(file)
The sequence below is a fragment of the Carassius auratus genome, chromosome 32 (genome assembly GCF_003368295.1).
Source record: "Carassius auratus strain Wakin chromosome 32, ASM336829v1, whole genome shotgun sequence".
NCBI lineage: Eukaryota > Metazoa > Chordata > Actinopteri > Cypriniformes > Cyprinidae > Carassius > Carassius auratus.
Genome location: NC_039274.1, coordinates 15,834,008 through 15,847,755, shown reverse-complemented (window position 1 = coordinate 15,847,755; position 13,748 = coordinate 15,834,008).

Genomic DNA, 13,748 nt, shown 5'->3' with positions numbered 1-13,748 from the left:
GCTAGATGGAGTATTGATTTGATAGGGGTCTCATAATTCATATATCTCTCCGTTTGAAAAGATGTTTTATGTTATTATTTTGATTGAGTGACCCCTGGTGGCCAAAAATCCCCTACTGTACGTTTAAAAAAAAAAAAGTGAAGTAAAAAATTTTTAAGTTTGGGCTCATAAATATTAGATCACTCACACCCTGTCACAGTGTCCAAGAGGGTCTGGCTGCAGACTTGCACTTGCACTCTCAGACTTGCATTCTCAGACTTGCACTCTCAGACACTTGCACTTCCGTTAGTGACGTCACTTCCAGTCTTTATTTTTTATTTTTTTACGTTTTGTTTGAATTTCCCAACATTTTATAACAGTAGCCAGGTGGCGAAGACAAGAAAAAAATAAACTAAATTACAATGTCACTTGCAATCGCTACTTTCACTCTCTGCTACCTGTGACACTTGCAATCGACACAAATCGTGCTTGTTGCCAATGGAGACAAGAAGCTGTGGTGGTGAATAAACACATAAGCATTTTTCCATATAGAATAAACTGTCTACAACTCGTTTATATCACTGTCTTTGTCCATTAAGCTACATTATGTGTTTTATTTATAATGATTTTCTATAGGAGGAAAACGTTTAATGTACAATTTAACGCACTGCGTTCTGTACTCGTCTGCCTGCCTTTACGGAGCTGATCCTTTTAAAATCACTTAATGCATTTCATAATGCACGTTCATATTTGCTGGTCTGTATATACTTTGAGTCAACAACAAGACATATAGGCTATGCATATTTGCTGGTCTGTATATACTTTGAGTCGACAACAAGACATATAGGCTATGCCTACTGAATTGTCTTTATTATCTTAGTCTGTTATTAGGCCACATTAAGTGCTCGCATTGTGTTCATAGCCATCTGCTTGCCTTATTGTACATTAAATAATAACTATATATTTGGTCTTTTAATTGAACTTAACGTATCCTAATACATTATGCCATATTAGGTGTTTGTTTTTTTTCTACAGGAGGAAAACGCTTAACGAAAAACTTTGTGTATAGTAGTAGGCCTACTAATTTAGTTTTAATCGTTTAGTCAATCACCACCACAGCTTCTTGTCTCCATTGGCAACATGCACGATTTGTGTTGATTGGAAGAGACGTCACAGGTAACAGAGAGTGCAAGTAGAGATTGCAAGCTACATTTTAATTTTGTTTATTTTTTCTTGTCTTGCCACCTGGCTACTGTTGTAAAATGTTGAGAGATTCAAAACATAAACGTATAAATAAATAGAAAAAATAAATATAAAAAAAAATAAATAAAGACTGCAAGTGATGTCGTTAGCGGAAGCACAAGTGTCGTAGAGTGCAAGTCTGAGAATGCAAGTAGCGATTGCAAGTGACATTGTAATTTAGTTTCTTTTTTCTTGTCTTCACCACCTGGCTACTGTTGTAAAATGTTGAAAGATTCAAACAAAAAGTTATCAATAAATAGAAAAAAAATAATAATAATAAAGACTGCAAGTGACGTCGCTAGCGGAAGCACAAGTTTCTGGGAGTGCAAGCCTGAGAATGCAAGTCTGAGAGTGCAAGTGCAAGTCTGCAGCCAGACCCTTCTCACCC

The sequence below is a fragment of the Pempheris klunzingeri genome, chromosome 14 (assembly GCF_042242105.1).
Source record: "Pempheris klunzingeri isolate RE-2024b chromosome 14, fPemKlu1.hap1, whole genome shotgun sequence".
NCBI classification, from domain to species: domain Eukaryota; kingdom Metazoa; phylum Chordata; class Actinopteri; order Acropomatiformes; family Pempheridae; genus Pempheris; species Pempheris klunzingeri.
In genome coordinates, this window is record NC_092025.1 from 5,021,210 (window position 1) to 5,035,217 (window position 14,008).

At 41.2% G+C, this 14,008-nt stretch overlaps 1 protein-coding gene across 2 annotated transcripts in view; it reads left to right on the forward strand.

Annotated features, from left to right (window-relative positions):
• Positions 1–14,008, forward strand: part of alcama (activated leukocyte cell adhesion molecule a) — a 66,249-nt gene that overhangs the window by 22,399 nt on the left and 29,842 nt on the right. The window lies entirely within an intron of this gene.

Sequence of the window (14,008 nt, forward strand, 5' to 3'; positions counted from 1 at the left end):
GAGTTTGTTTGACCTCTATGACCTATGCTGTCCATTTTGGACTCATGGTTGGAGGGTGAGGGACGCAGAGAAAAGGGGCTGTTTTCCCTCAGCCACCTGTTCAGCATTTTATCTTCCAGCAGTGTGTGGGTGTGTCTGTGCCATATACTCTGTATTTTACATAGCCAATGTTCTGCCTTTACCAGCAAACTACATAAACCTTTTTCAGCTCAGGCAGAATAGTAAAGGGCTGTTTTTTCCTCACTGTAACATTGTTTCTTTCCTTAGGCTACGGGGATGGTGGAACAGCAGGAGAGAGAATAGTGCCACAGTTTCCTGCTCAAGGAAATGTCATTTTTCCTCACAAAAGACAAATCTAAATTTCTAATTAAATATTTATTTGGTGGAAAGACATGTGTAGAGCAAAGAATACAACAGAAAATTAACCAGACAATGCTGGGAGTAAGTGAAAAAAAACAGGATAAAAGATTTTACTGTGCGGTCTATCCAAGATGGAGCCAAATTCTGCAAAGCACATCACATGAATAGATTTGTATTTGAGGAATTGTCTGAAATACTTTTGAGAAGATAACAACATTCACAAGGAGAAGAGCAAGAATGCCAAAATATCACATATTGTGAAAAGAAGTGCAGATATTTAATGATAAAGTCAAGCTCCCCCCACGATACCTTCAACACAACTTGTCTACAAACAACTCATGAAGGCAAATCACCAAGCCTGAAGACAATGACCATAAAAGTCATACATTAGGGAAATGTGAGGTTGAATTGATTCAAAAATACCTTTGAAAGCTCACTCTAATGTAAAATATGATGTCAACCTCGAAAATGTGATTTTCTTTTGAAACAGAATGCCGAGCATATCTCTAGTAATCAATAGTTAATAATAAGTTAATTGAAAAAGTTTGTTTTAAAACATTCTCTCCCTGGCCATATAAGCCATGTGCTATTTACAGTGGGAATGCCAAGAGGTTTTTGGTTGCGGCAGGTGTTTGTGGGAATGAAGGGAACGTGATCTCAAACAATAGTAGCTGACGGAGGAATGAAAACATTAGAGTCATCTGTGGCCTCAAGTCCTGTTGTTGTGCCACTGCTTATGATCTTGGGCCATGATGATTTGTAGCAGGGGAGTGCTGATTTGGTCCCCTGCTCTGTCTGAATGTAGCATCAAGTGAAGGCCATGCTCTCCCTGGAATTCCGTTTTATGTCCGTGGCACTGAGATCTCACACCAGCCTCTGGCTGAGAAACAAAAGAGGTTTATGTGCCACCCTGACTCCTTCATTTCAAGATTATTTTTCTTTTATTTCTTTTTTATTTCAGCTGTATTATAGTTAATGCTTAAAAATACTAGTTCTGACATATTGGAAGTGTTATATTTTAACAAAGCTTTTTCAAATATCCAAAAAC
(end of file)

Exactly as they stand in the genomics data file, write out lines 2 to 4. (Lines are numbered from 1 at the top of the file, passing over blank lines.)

Source record: "Carassius auratus strain Wakin chromosome 32, ASM336829v1, whole genome shotgun sequence".
NCBI lineage: Eukaryota > Metazoa > Chordata > Actinopteri > Cypriniformes > Cyprinidae > Carassius > Carassius auratus.
Genome location: NC_039274.1, coordinates 15,834,008 through 15,847,755, shown reverse-complemented (window position 1 = coordinate 15,847,755; position 13,748 = coordinate 15,834,008).